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The Rachel Maddow Show, Transcript 02/14/12

Guests: Eugene Robinson, Doug Wead, Josh Rogin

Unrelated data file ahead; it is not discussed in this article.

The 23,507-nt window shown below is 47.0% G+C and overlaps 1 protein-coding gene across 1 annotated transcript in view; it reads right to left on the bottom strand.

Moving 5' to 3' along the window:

RACHEL MADDOW, HOST: Happy Tuesday. Happy Valentine`s Day. And thanks for being with us this hour. Today is also the 100th birthday of the great state of Arizona. Happy birthday, Arizona. We start in Arizona tonight where the state legislature is grappling with the pressing issue of foul-mouthed public school teachers. This is Arizona State Senator Lori Klein. She`s a Republican. Senator Klein introduced state legislation, a bill in Arizona, that would punish teachers for using speech that violates the FCC standards for network television shows. So, Senator Klein wants to stop the scourge of teachers cursing. As her bill is written, this would have the Arizona state government regulating the language of teachers, not just while they are in the classroom, but anywhere in their whole lives. So, math teacher, you hit your thumb with a hammer, the state government of Arizona will be listening in to make sure you only say dang. Or they will unleash, you know, all heck on you, I guess. It`s sort of hard to be angry at somebody if you barred the whole swearing thing. Anyway, if that`s not big enough role for government for you, there is a man in Virginia I`d also like you to meet. His name is Virginia Delegate Bob Marshall. He`s also a Republican. Delegate Bob Marshall once tried to outlaw swearing in e-mail. Not just by teachers, not just by any one group of people, not just in a particular kind of email, Bob Marshall proposed that Virginia state government outlaw profanity by anyone in any e-mail sent from the commonwealth of Virginia. Now, it`s one thing to think swearing is bad. It`s another thing to say that swearing is bad, or to ask other people not to do it. But to dislike swearing so much that you would expand the role of government, you would create a government so intrusive that the government would monitor your speech and read your e-mails in order to prosecute you for swearing, few people are that dedicated to stamping out curse words. But that is what Arizona is considering today, for the teachers -- on the state`s 100th birthday. And that is how seriously Bob Marshall took the problem of Virginia`s e-mail swearing epidemic back in the 1990s. This year, Virginia Delegate "watch your mouth" Bob Marshall is championing a really, really, really, really big government conservative cause. It`s an anti-abortion, anti-birth control personhood bill that would define a person under essentially the entire code of Virginia state law as beginning at the moment of conception. You might remember the whole personhood idea from its double digit defeat on the Mississippi ballot last November, or its 46-point defeat in Colorado in 2008, or its 42-point defeat in Colorado again in 2010. What Bob Marshall is proposing in Virginia is essentially the same thing that has been defeated by voters in Mississippi and in Colorado. A key element to personhood`s big loss in those states was the implication spelled out graphically on this billboard that went up during the Mississippi campaign, is the implication the personhood thing had for birth control. If you grant a fertilized egg the rights of a person, you might just be banning not only all abortion in all circumstances, but also hormonal birth control, which is the kind of birth control that most American women used. The personhood folks know they have been losing in part because they seem to want to ban birth control. In Mississippi, for example, once they seemed to be losing ground on the "birth control is murder" argument, they changed their personhood campaigns language on their Web site about birth control. Earlier in the campaign, they had listed on the Web site all the kinds of birth control that they opposed. But after a couple weeks, that language mysteriously disappeared and much softer language appeared in its place. So, playing down the birth control issue, saying it`s not they were opposed to birth control, they just didn`t necessarily advocate for the use of contraceptives. In Virginia, the Republicans backing the personhood measure in that state had a chance to take the birth control argument off the table entirely. A Democratic Delegate Vivian Watts tried to attach an amendment to the Virginia bill that would declare nothing in that bill could be construed to outlaw any form of legal contraception. Republicans in the Virginia House of Delegates voted no on that by a huge margin. The vote was 64 to 34 against taking birth control out of the equation. So, in Virginia, Republicans had a wide open opportunity to say this personhood thing, this bill is only about banning abortion, we do not want to ban birth control. They had the opportunity to say that, and they rejected it, hugely. Virginia Republicans have watched this personhood measure go down over and over again across the country in large part because it`s seen as a way to ban birth control. But they`re not contesting that idea. Ban birth control, sure, sounds like a plan. That is what passed the Virginia House of Delegates today, the anti- abortion, anti-birth control personhood bill, and now it`s headed over to the Virginia senate. In recent years, the senate in Virginia has been kind of the brakes for this sort of legislation in the commonwealth of Virginia. The Senate was under Democratic control had been a cooling off chamber for Virginia conservatives` really intrusive big government proposals on social issues like this. But now, Republicans are in control of the state senate and Virginia politics watchers say this personhood bill has a pretty good chance in the senate. If it passes the house and passes the senate, Virginia`s uber conservative governor, Bob McDonnell, will say nothing more than that he plans to take a look at it if it reaches his desk. But wait, there`s more! Not only are Republicans of Virginia moving to pass a bill that could ban birth control, that they explicitly acknowledge could ban birth control -- Virginia Republicans have are already passed in both chambers a bill that would have the state government force Virginia women into having medically unnecessary, unwanted vaginal ultrasounds. That is a physical penetration of the body, ultrasound, by state order, without your consent. That would be forced on you as a condition of your being allowed to have an abortion in the state of Virginia. I don`t mean to be unnecessarily graphic about this, but the legislation is really specific about how detailed the ultrasound has to be. And so, for the vast majority of women, seeking an abortion in the commonwealth of Virginia, the state government will specifically require a physical internal probe for which there is no medical reason and for which neither you or your doctor has a choice. The "A.P." reported on this today, you know how -- I`m a highlighter base life form, I`m always reading with either a pencil or highlighter, you know it`s incredible story when you`re reading like three paragraph news story and you`re highlighting the important parts and you end up highlighting the entire story. From "The Associated Press" today, quoting from them directly, "Legislation that has advanced on the strength of a GOP majority would force women to under go a transvaginal ultrasound that produces fetal images. An amendment by Delegate David Englin, Democrat of Alexandria, would have allowed medical professionals to determine whether images can be obtained without being penetrated by equipment used in the ultrasound, women would have to give written consent to such a probe under the amendments, but not to sonograms that aren`t invasive. The amendment failed on a 64-34 vote setting up the bill for final House passage." So, Republicans of Virginia seriously want a government so big it can literally get inside individual citizen`s genitals by force and without their consent. That bill, the "let the government inside your body" bill passed the Republican-controlled Virginia House of Delegates today. It has already passed the Republican-controlled Virginia senate. And Republican Governor Bob McDonnell says he will sign it. Virginia`s governor is, of course, one of the leading candidates on the presumed vice presidential short list for Republicans this year. Sure, all of the Republican candidates for president have endorsed the ban on birth control/personhood thing. But now, one of the men considered most likely to be chosen as vice president has the chance and says he will -- sign this forced ultrasound thing in law. He will have a chance to sign it in into law a birth control ban. Government mandated medically unnecessary transvaginal ultrasounds from the state of Virginia. So, that`s going to be the choice for voters in November. All right? Let`s say they pick Bob McDonnell, right? So, are you going to go with it`s OK to outlaw birth control anti-family planning presidential ticket that wants to force its way in your, right? Or are you going to go with the pro-birth control, pro-family planning presidential ticket that would like to leave your to you. I would love the opportunity to ask Bob McDonnell about the ban birth control personhood bill that might land on his desk. I would like to ask him about his vice presidential hopefulness, I would like to ask him about how his issues -- how his take on those issues fits in his vice presidential hopefulness. In fact, Bob McDonnell told a conservative radio host a few weeks ago that he would love to come on this very show, he even asked the radio host, Laura Ingraham, if she would help set up an interview for him on this show. And she did. Laura Ingraham`s producer sent us over a clip of what Bob McDonnell had said on his show about wanting to come and talk to me about these issues on this show. I have been super excited to have him, we called his office, we e- mailed his office, Governor McDonnell still not returning our calls or e- mails. But, sir, I`m looking forward to some day you getting back to us. Anytime, Governor, you know where to find me. You have my number. I know you. We left it on your voice mail. Joining us is MSNBC political analyst and Pulitzer Prize-winning columnist for "The Washington Post," Eugene Robinson. Gene, thank you for being here. EUGENE ROBINSON, MSNBC POLITICAL ANALYST: Great to be here, Rachel. MADDOW: One of the big campaign issues of 2012 is birth control it turns out. ROBINSON: Yes. Who knew? MADDOW: Are we -- do you think we`re heading toward a November election that is the pro-birth control party against anti-birth control party? ROBINSON: I can`t imagine, because that cannot be a good idea for the Republicans to go into a November election as the anti-birth control party. That just -- you know, I`ve tried to figure this out from every sort of cynical smart politics angle I can figure it out from. And it doesn`t work for me. What`s the figure, something like 98 percent of American women use some form of birth control at some point during their lives? How can you be against that? MADDOW: Well, why do you think we are seeing -- I mean, everybody reads the same polls on this. Everybody knows what Americans believe and practice about birth control. But yet we are seeing this big push for the personhood legislation in Virginia. It failed in Mississippi. It failed twice in Colorado. In Mississippi, after they just got clobbered by the voters, they are trying now, through the legislature, to do it again, even do it by referendum again. We`re seeing it brought forth in Virginia, and in all these other states. What about this issue seems to be a winning argument to Republicans? Why do they like it if the polls aren`t with them? ROBINSON: Well, the polls are not with them. The voters are not with them. So, clearly, it`s not a winning issue. They can`t believe this is a good idea politically. So, the only thing I can figure out, Rachel, is that it`s based on a wrong and frankly insane belief that a fertilized egg is a fully formed person and has personhood and preventing, you know, preventing of implantation of that egg is murder. I don`t -- you know, it baffles me what other explanation there could be, they can be sincerely mad on this subject, I think, and maybe they are. MADDOW: Do you think that this factors possibility of Bob McDonnell as a vice presidential pick? Obviously, he`s one -- he`s not only on the short list. He`s the guy who makes no bones about the fact he would like to be chosen. He keeps showing up in campaign states where he`s not the governor, he`s traveling around the country making himself evident on the campaign trail. He`s been very friendly toward the idea of being asked to be vice president. He can`t continue to be the governor of Virginia, they are term limited. He has tried to, I think, cast himself in a Mark Warner-esque pro- business role as governor. But yet, his social conservative is to the right of Rick Santorum. I don`t think Santorum ever talked about the state forcing vaginal ultrasounds as punishments for seeking abortions. Bob McDonnell says he`ll sign that. Does that -- does that follow him into the political calculus of choosing him for V.P.? ROBINSON: Oh, you bet it does. I mean, look, the personhood thing he`s been kind of coy on that, I`m not convinced that if it actually passed, that he would sign it. He seems to understand that that`s a bad idea politically if he wants to be vice president. The voters of Mississippi rejected this. I mean, this is not a great idea for him. But the vaginal ultrasound bill which he says he will sign, I think is equally problematic for him. This is a Republican Party in Virginia that claims the government has no right to force anyone to buy health insurance, yet the government has a right to insert a vaginal probe for no reason, for no medical reason? And you have no choice about it, your doctor has no choice about it? That is absolutely outrageous. I don`t see how you can go into the November election if you`re the Republican candidate, essentially endorsing that view. MADDOW: I think so, too. And yet, this doesn`t seem to be front page news around the country. I`ve been sort of amazed to see the way abortion politics and reproductive rights politics only surface when Republicans want to make them the issue like when they want to attack Democrats on it. But as they had this bulldozer, a couple of years on this issue, even when they are (INAUDIBLE) radical, it`s only liberals who squawk. Anyway, Eugene Robinson, MSNBC political analyst, Pulitzer Prize- winning columnist for "The Washington Post" -- Gene, thank you again for being here. ROBINSON: Great to be here, Rachel. MADDOW: Appreciate it. All right. Still ahead, Ron Paul, the disaster in the Maine Republican Party that has unfolded over the last few days. Plus, visual evidence of Mitt Romney`s electability woes. After last segment, I feel like to have warn you it`s a little bit graphic. Plus, an unavoidable meta edition of "Debunktion Junction". All that is coming up. (COMMERCIAL BREAK) MADDOW: OK. I have been doing the show for three-and-a-half years now. While it`s a challenge every single day, I sort of feel like after three-and-a-half years of doing this, I do have the basic idea of how to get the show on the air. The staff that works on the show is tremendous, we have great support network-wide here at MSNBC, on most days on most subjects, I feel like I`ve got all the support and all the help that I need right here in this building in order to get this show done. But there are certain days and today is one of them, where I come to realize that I need a little outside help. In this case, I need help from fourth graders in public school in the great state of Maine. Let`s see. Does this still work? Oh, yes, that works. This is my secret way, subtle, of signaling to the fourth graders at the great state of Maine that I need your help. If you grow up in Maine and you go to public school there, somewhere around fourth grade, you learn a song. You learn to memorize all 16 counties in Maine by singing them to the tune of "Yankee Doodle ". Watch. (VIDEO CLIP PLAYS) MADDOW: Tada. That is Maine`s 16 counties set to the tune of "Yankee Doodle " and sung by Maine fourth graders. That clip courtesy of the Maine Center for Public Health. So, Maine fourth graders, as we agreed before, that I would do this, can I say I needed your help? I need your help. Your state has 16 counties, right? For some reason, though, certain residents in three of Maine`s counties are being treated right now as if they do not exist. Right now, certain Maine residents in Washington County, Waldo County and Kennebec County are being treated as if they are not residents at all. All right. Let me back up for a second. So far this year, as we talked about on the show before, the Republican process of picking a presidential nominee has been an absolute mess. It started in Iowa where the Republican Party first declared Mitt Romney won the state. Then they declared it was a tie in Iowa, and then declared, belatedly and after some futzing around, that actually Rick Santorum won. And then their chairman quit as a result of the whole mess. Iowa was just a mess. Florida also a mess -- not necessarily in terms of counting the vote but Florida doesn`t know what their vote means yet. The Florida Republican Party insisted loudly that their primary was winner-take-all in terms of the state`s delegates, whoever came in first got all the delegates. But that`s not actually clear under the rules and is now being challenged. So, who knows won Florida`s delegates? Nevada came after that, also a mess. It took Republican officials in Nevada two days to release a final vote tally after they discovered they had more ballots than voters and they don`t know why. And then, of course, there was the Missouri mess -- Missouri Republicans couldn`t get around to changing their previous plans from earlier years, even though they tried. And so, they ended up holding a primary last week which Rick Santorum won. But that primary, although it was required by state law, was meaningless in the Republican contest. So they are also holding a caucus next month after the primary. And the caucus supposedly is the one that actually counts. A mess? Yes. The Republican presidential primary has, so far, essentially been one mess after another. And now, we have Maine. And Maine may be turning out to be the biggest mess of them all. Maine held a multi-week caucus, which culminated with this announcement on Saturday night from the state`s Republican Party chairman. Watch. (BEGIN VIDEO CLIP) CHARLIE WEBSTER, MAINE GOP CHAIRMAN: I`m now going to announce the winner of the Maine GOP presidential poll. And that winner is Mitt Romney. (APPLAUSE) WEBSTER: Excuse me. (END VIDEO CLIP) MADDOW: Excuse me. Excuse me. According to the Maine Republican Party, whose chairman you just saw there, Mitt Romney won Maine`s caucus with 39 percent of the vote. Ron Paul came in second with 36 percent of the vote. The margin of victory for Mr. Romney was a razor thin 194 votes. So, case closed, right? Ha, not by a long shot. Remember those three Maine counties I mentioned earlier -- Washington County, Waldo County and Kennebec County. It turns that lots and lots of Republicans living in those three counties who voted in the presidential preference poll never actually had their votes counted by the Maine Republican Party. Republicans in Washington County postponed their caucuses on Saturday because of a snow storm they expected to hit the area and even though they are planning to vote instead this coming weekend, that`s when they postponed the caucus to, the state Republican Party has already said, Washington County, your votes won`t count. They said no additional votes will be counted. So, sorry, Washington County, you don`t count. Republicans in Waterville Main, which is in Kennebec County did vote as they were supposed to last week. But their vote total, as you see here, shows up -- look on the right there. It shows up as a zero in the Republican Party`s official results. It`s not because nobody showed up in Waterville. It`s apparently because a contact person in Waterville didn`t phone in the results on time, even though the vote took place on time. Even though the state party has the results for Waterville -- sorry, too late, we`re not counting you, either. And then there`s Waldo County. Even though nearly all Waldo County towns held caucuses on February 4th, which was a full week before the Maine party announced supposedly final results, here`s how most of Waldo votes. Look, look in the official Republican Party`s results list, zero votes, zero votes, zero votes. Why is Waldo not being counted? Who knows? We contacted the Maine Republican Party to find out what the heck happened all of Waldo County`s votes. So far, we have not heard back. Again, the margin of victory for Mitt Romney in Maine was 194 votes. That`s called a hair. He beat Ron Paul by a hair. And even though lots of Republicans in three of Maine`s 16 counties did not have their votes counted at all, the Republican Party there is somehow standing by Mitt Romney as the winner and saying nothing else is going to be counted. Since the Maine Republican Party will not answer any of our questions about this mess, it`s sort of up to you Maine fourth graders. It`s up to you to help us understand why of the 16 counties that you sing about, only 13 count. As we await the help from our fourth graders, let`s bring in someone in the middle of the mess. Joining us now is Doug Wead, senior advisor to the Ron Paul campaign. Mr. Wead, thank you for coming back. Thanks for being here. DOUG WEAD, RON PAUL CAMPAIGN: Thanks for having me, Rachel. MADDOW: Simple question: who won the Maine caucus? WEAD: Well, we won as far as getting delegates are concerned, and right now, until all the votes are cast, the networks are declaring or the Republican Party is declaring Mitt Romney won. However, it`s interesting. There`s a lot more than what you said. Washington County was the only county Ron Paul carried four years ago. It was his strongest county. And the man who cancelled it was a Mitt Romney supporter -- that`s a little piece of evidence you probably need to add. And the snowstorm he predicted didn`t happen. But four years before when all the Ron Paul (ph) people came out and made it his only victory, they had eight inches of snow, and the Girl Scouts met fine in Washington County while they cancelled the caucus. And in every other instance -- you mentioned Waldo County, in each of the cities, in Belfast, in New Portland, in Portland, in Waterville, on every occasion, the votes that were lost were Paul votes and the person responsible for reporting them were Mitt Romney supporters. For example, in one case, the votes were actually transferred from paper to electronics and through the computer. And the lady doing the transfer was a Mitt Romney person. It could be the costliest victory Mitt Romney ever had because the Romulans are not happy. MADDOW: When you say the Romulans are not happy, does that mean that they are contesting this in Maine and they`re going to force Maine to revisit its declaration of a winner here or they`re going to channel that outrage in something else they think will help Mr. Paul? WEAD: I don`t know, maybe a little bit of both. As I said, you know, we feel OK about delegate selection. I saw one of the networks giving Mitt Romney eight, giving us seven delegates. Thankfully, that network doesn`t get that privilege and our numbers show that we`re going to capture the majority of the delegates in Maine. But nevertheless, it`s not that the victory is so important, it`s just losing it that way is kind of tough. MADDOW: When you were here last week, we talked about the delegate strategy of the Ron Paul campaign. And while it seems arcane to a lot of people who have been playing close attention, the basic idea is that in the caucus states, delegates are not allocated directly on the basis of how people vote in the caucuses, the delegates are allocated by a whole separate process and you essentially think you -- figure a phrase -- have gamed the process so all of the delegates are going to be Ron Paul delegates in a lot of these states, even if the caucus voters themselves didn`t choose Ron Paul. That`s the impression we left a lot of people with last week. I want to just have you reiterate if that is in fact what you`re doing. WEAD: Well, it`s different in each state. For example, in Nevada, actually on the first ballot, the delegation that selected to go to the RNC from Nevada will have to vote for the winner of the beauty contest in Nevada on the first ballot, there after, they can vote as they wish. But unless the candidate that won releases them, which is conceivable the way the contest is going. But in most states, yes, it`s decided the rules are that the state convention will decide who the delegation is and the beauty contest is totally irrelevant and those were the rules. It`s not a new thing. It`s actually how Barack Obama won the Democrat nomination four years before. Hillary Clinton carried California, she carried New York, she carried New Jersey, Pennsylvania, I don`t know if she carried Ohio, I can`t remember Ohio. But she carried a lot of the biggest states, but Barack Obama won the nomination because he worked hard in the caucus states in their organization -- MADDOW: But the difference is that in the caucus states, where he won by large margins and thereby got the delegates that way, you`re claiming the delegates from contests where you didn`t win the vote in the caucus, when you were here last week, you talked about thinking you won Minnesota, won Colorado, won Nevada, that you may have won from reading the campaign stuff today, that you may have won all 24 delegates in Maine. In most of those cases, Dr. Paul was not first or is not in contention to be first in terms of the way the votes were counted at the caucus. So, that`s a real difference between how Obama racked up his delegates, isn`t it? WEAD: No, it isn`t. No, it isn`t. The beauty contest in each of those is a non-binding beauty contest that doesn`t matter. If we knew it mattered -- in some states, it does -- in some states like New Hampshire, the delegates were awarded proportionately based how they ended in the vote. So what we campaigned in New Hampshire, came in second, we contested it. And the vote in Minnesota was based proportionally on how you appeared in the beauty contest, we`d have gotten this and fought. But to say that we`re stealing the delegates is not true. Santorum knows the process. Gingrich and Mitt Romney know the process. In fact, it was devised for Mitt Romney. And the way the process is, is any candidate can have people go, vote in the beauty contest and stay and elect their own delegates to, in some cases, the district convention. In some cases, the county convention. It`s not a big secret, that`s been around for a long time. And then if they are patient, they go on to the county convention or district convention, and they elect again new delegates to go to the state convention where they then elect the delegates that will go to the Republican National Convention. We`re the people`s movement. We don`t have big money. Mitt Romney can literally create money because Goldman Sachs and Bank of America, and JPMorgan, they are getting trillions of dollars of electronically created money from the Federal Reserve, and then the biggest donors that Romney has. We`re challenging a very elite system. So, we`re a people`s movement and we don`t have their kind of money and we have to, as long as we play by their rules and win at it, we can keep going. MADDOW: Doug Wead, senior adviser to the Ron Paul campaign -- everybody is still treating this like a big secret. But if you and I keep talking about it, I think people are going to figure out. Thanks for being with us. WEAD: Eventually, they will. MADDOW: I appreciate it, sir. Thank you very much. All right. Debunking, debunking, it`s not pretty, but they`re a place for it. It`s called "Debunktion Junction" and that is coming up. (COMMERCIAL BREAK) MADDOW: It`s time to have another talk with PolitiFact. What`s the opposite of a Valentine? That`s coming up. (COMMERCIAL BREAK) MADDOW: We`ve got a trip to "Debunktion Junction" coming up, the land of factual statements. But meanwhile, one story that has not necessarily been reported wrongly, but I think has been misunderstood is about something that happened off the coast of Iran today. Today, a U.S. aircraft carrier was training through the Strait of Hormuz, an international waterway that Iran has been threatening to close off. The American ship, the USS Abraham Lincoln, was going from the Persian Gulf to the Arabian Sea. It`s not unusual for American military ships to move through the Strait of Hormuz. But this trip was the first since another U.S. carrier left the area back in December. And Iran`s military warned at the time warned them never to return. American aircraft carriers never go anywhere on their own. This one today was being escorted by two other ships, one in front and one behind. When seven small Iranian boats sped up toward the American ships, NBC`s Jim Miklaszewski and Courtney Kube were traveling with the U.S. fleet when this happened. They say the seven fast boats approached the Navy war ships, six of them buzzing the American ships, cutting right in front of the American ships. A U.S. military helicopter then fired flares down in the water, which caused the seventh boat to turn away. Now, this story is getting reported as a confrontation with Iranian patrol boats. While that is sort of true, there is a crucial detail here further down in the reporting. These boats, the so-called patrol boats, were not from Iran`s military, or from Iran`s Revolutionary Guard. Miklaszewski and Kube are reporting for NBC and they were. That those seven boats screaming toward these U.S. warships were not, in fact, official uniformed Iranian military, nor were they Revolutionary Guard. They were smugglers. Revolutionary Guard boats can apparently look a lot like smugglers boats in that part of the world. So, it would be easy to confuse them. But these were apparently smugglers. Why would smugglers choose to pester an American carrier group? I do not know. But apparently, these boats were more (INAUDIBLE) crate contraband rather than this is war. Part of what makes it unsettling is its context. Its context against all of these other seemingly unconnected but maybe connected things that are happening in the news all at once. Yesterday, for example, somebody riding a motorcycle in New Delhi in India planted a bomb on an Israeli diplomat`s car. The passenger, a diplomat`s wife survived the blast. Israel then blamed Iran and Hezbollah, which is based in Lebanon and gets support from Iran. India says it has no evidence that Iran was involved in this bombing. And Iran is denying being involved in it. Also yesterday, somebody tried to bomb an Israeli diplomatic vehicle in the Republic of Georgia, in the capital city there. That attempt failed. Israel again blamed Iran and Hezbollah, then Iran blamed Israel, saying Israel was attacking its own diplomats as a kind of psychological warfare on Iran. Then, today, Bangkok, Thailand, a bomb exploded in a house believed to be rented by Iranian nationals. The police in Thailand say one of the men threw a grenade at them, but it bounced at the Iranian guy who threw it and it caused him his legs. The wounded man was arrested. Israel again blaming Iran and Hezbollah for this attack, Iran continuing to deny any involvement. And talking about this today at the State Department, a spokeswoman mentioned a plot in Azerbaijan that was thwarted last month. Azerbaijan takes credit for foiling the planned the assassination of the Israeli ambassador there. The State Department today said that plot was sponsored by Iran, and that the Obama administration is concerned about the uptick in violence and any links to Iran in the other bombings. Any one of these incidents on its own probably doesn`t amount to a front page story, but all of them happening together all at once, it is starting to feel like a front page story. Joining us is Josh Rogin, senior writer for "Foreign Policy" magazine and keeper of the excellent blog, "The Cable." Josh, very busy week for you. Thank very much for talking to us. JOSH ROGIN, FOREIGN POLICY MAGAZINE: Always glad to be on. MADDOW: Is it right -- do you think it`s correct to draw even dotted lines between those various incidents that I just mentioned? Is it appropriate to think of them as a string of incidents rather than isolated incidents? ROGIN: Sure. And these are the latest dots in a very long line of dots that have been going for years. And what this is, is this is the covert war that`s been going on between Israel and Iran, erupting into the public eye in a very serious way and for a few different reasons. I mean, the bottom line is that Israel, with tacit or American approval or at least with the U.S. government looking the other way, has been attacking Iranian scientists, has been blowing up Iranian missile factories. And this is all part of the effort to delay Iran`s achievement of building a nuclear weapon and this is something that I guess the U.S. government is for, supporting in some way. But the Iranians are now fighting back and this is -- this is what happens when you raise the stakes of these kind of confrontations. And as we get toward an Iran that has, closer to achieving a nuclear weapon, the stakes get even higher and the risks get even higher. And the risks of miscalculation, including miscalculating whether or not it`s a patrol boat or a smuggler, or an Iranian government boat become much, much more dangerous. MADDOW: In what you describe as the covert war between Israel and Iran that`s already underway, how does that proceed? Where does that go? Where does that end up? Does it stay at this level? Does it escalate? Do we know what it escalates toward? Do we know what would be the cost of that escalating if it did? ROGIN: Right. So, this is the $64,000 question. And this was actually a big topic of discussion this week in the U.S. government because Leon Panetta, our defense secretary, was reported to say that he believes that Israel will attack Iran in an overt way, with planes, dropping bombs, in the April, May, to June time frame, which is coming up quick. He was asked today to deny that and he didn`t deny it. He didn`t confirm it either. But the bottom line is that people around Washington are getting worried Israel is about to take this to the next level. And at the same time, there`s been some really new reporting in "Newsweek" this week that the U.S. and Israeli governments are no longer on the exact same page, and they`re no longer sharing information as well they used to, and no longer have confidence in each other to warn each other if and when this covert war becomes a hot war. And at the same time, Iranians are suffering under brutal U.S. led sanctions. And the economy is going in the toilet. This is causing them to do all sort of things, to try to make up ground on their side. So, it really is spiraling out of control, and this is really the nightmare scenario for the Obama White House which doesn`t want an economic crisis, much less a war right in the middle of their election season. MADDOW: Josh Rogin, senior writer for "Foreign Policy" -- this is something that obviously everybody is reading about every day and trying to keep in context. The context is almost unimaginable. But thank you -- thank you for helping us understand it, Josh. It`s always great to have you here. ROGIN: Any time. MADDOW: All right. Right after this show, on "THE LAST WORD," Lawrence O`Donnell and Washington state`s decision to legalize same sex marriage makes some beautiful music together. And here, what I think is worth obsessing about more than Rick Santorum. That`s next. (COMMERCIAL BREAK) MADDOW: Last time I had an on-air chat with PolitiFact, I lost my ability to use words. I just reverted to grunting and guttural gestures. Tonight, I will try to be slightly less Neanderthal. (COMMERCIAL BREAK) MADDOW: Chart imitates life. Take this as a thank you to the great Ezra Klein who guest-hosted while I was out of town last night. We all love Ezra here and Ezra loves chart. And by the transitive property, therefore this is a chart-laden Valentine for understanding what`s going on in the news of politics right now. This is the chart of what the Beltway media is obsessed with for 2012 politics in this current news cycle. This is the "oh my holy smokes, is Rick Santorum going to beat Mitt Romney" story. This chart shows Mitt Romney in black there, his polling over time. And in red there, that`s Rick Santorum. His polling over time. Mr. Santorum coming out of nowhere and with that steep climb, now challenging if not beating Mr. Romney nationwide. This is the story the Beltway media cannot get enough of right now. Here`s why I don`t think that is the most important political dynamic in the world. Yes, Mr. Santorum has come from nowhere to meet or exceed Mr. Romney this week. But before this week, Mr. Romney weathered the exact same storm from Rick Perry, see him there, that was Rick Perry in September, right? Then Mr. Perry went away. After Mr. Perry, Mr. Romney weathered the exact same storm from Herman Cain, and then Herman Cain went away. And then after Herman Cain, Mr. Romney weathered the exact same storm from Newt Gingrich. And, Mr. Gingrich, and Mr. Gingrich came back and then Mr. Gingrich went away again. So, although it is exciting in the moment, a rival Republican candidate coming from nowhere to surge and pose a challenge to Mr. Romney, it is not the most novel story in the world. I mean, yes, the later the timing gets in the race, the more interesting it is. But still, if in all the breathless Rick Santorum coverage today you feel like you have seen this movie before, it is because you have seen this movie before. And it might end up being a big deal, but it might not. If chart really does imitate life, here`s what I think is a more important thing to keep an eye on. And it`s not getting nearly as much attention. We don`t vote nationally. We vote state by state, right? I mean, it`s too bad, but the presidential preferences of Republican voters in a state like Utah just don`t matter all that much. Their primary`s at the end of June. It comes pretty much too late in the process to likely have any impact on who the Republicans pick for their nominees. But Utah Republicans` preferences are reflected as much in these national polls that we obsess about -- Utah Republicans are there as much as anyone else, even Utah Republicans don`t really get a say in the outcome of that contest. If you want to get a sense of what`s going in the race nationally, if you don`t want to go state by state, you just want a big picture, national snapshot of how the candidate is doing, how the campaign is affecting their overall prospects, look not just at national "who would you vote for" polling, look at voters` feelings. How the fight is -- if you`re looking at how the fight in the individual states is affecting a candidate`s chances overall. If you want to know big picture how that fight is affecting a candidate`s chances, ask people their feelings about the candidates. Ask them if they like them. Poll on whether people are favorably or unfavorably inclined towards that specific candidate. This is what I think matters for big picture 2012 politics right now. And I think it`s amazing, and really nobody is talking about it. Are you ready? OK, you ready? Hey, America, are your feelings about Mitt Romney favorable or unfavorable? OK. The navy blue line is "I don`t like him." The green like is, "I like him." This is Mitt Romney through the end of 2011. Mitt Romney through New Year`s Eve. Now, watch what`s happened this year since people started voting. Again, the navy blue line is unfavorable, the green line is favorable. You can watch all the rival candidacies swinging up and down relative to Mitt Romney, you can watch all the caucus and primary results and the delegate race. I find it as much fun as anyone to obsess on Rick Santorum. But can we just zoom in on 2012 here? Can we just zoom in on the 2012 part of this? Are we capable of doing that? It`s highlighted? Oh, I see. It`s slightly brighter. This is the story of 2012 politics, writ large. This is what`s going on in the Republican rate for president. The more happens in the race, the more voting, the more campaigning this year, the more voters have decided nationally that they cannot stand Mitt Romney. If there`s polling in politics that might be worth blanket coverage from the Beltway media, I would think that this would be it. Chart imitates life. Happy Valentine`s Day. (COMMERCIAL BREAK) MADDOW: "Debunktion Junction" -- what`s my function? Now, we do this every once in a while on the show when an outright lie or an incorrect perception is circulating in the news, and we think we can clear it up by showing that something that`s being described as true is, in fact, false. Alternatively, sometimes, someone tries to cast aspersions on a true fact, trying to undermine people`s confidence in a true thing. In that case, sometimes we think we can clear it by affirming the truth of that thing. We do the "Debunktion Junction" segment here on this show for those reasons from time to time. People at an organization called PolitiFact try to do that sort of thing every day. And they are shockingly, shockingly bad at it. I`ve lost my mind more than once recently about how bad PolitiFact is, and how anybody who values the meaning of the word "facts" needs to stop citing them as an authority on the subject of facts. But PolitiFact has just done it up again. They are so bewilderingly bad that I just need to put them on the record here one more time. Here`s the statement that they put to their patented PolitiFact truth- o-meter test today. (BEGIN VIDEO CLIP) SEN. MARCO RUBIO (R), FLORIDA: So the majority of Americans are conservatives. They believe in things like the Constitution. I know that`s weird to some people. (END VIDEO CLIP) MADDOW: Florida Senator Marco Rubio, leading contender for the vice presidential nomination, alongside Bob McDonnell, Marco Rubio fact-checked by PolitiFact on his claim that the majority of Americans are conservative. PolitiFact tests the truthfulness of that statement by consulting the Gallup poll, which they note has been regularly asking Americans about their political ideology since 1992. PolitiFact goes on to cite the most recent Gallup ideology poll results from last year, which show that 21 percent of Americans identify as liberal, 35 percent identify as moderates, and 40 percent identify as conservatives. So, Marco Rubio says a majority of Americans are conservative, PolitiFact looks into it and finds that, actually, only 40 percent of Americans say they`re conservative, and that obviously isn`t a majority. So quoting PolitiFact, "He said a majority of Americans are conservatives, in Gallup`s poll, the number has never crossed the 50 percent threshold." Oh, but wait, there`s more. PolitiFact goes on to point out that even if you split up the independent vote, people who say they are in the middle, even if you split them up into leans Republican or leans Democrat, still, there`s no majority for the more conservative of the two parties, for the Republican Party. Quote, "The independent split up so that the country is almost evenly divided." So, to sum up, Marco Rubio says the majority of Americans are conservative. PolitiFact looks into that and finds that a majority of Americans do not identify as conservative. And even if you want to extrapolate to parties, even if you want to give Marco Rubio the benefit of the doubt and say that Republican leaning instead of conservative, that still doesn`t get you to a majority either. So, according to PolitiFact, Marco Rubio`s literal claim is false, extrapolating generously from his literal claim, also false. Therefore, PolitiFact`s rating of Marco Rubio`s statement -- mostly true! Seriously?! Claim A, false. Claim B, false. Overall PolitiFact rating, mostly true! PolitiFact, please leave the building. Do not bother turning off the lights when you leave, we will need them on to clean up the mess you have left behind you as you are leaving. PolitiFact, you are a disaster. Now, it`s time for "THE LAST WORD" with Lawrence O`Donnell. I didn`t expect to end the Valentine`s Day show on that note, but oh, my God! Have a great night. THIS IS A RUSH TRANSCRIPT. THIS COPY MAY NOT BE IN ITS FINAL FORM AND MAY BE UPDATED. END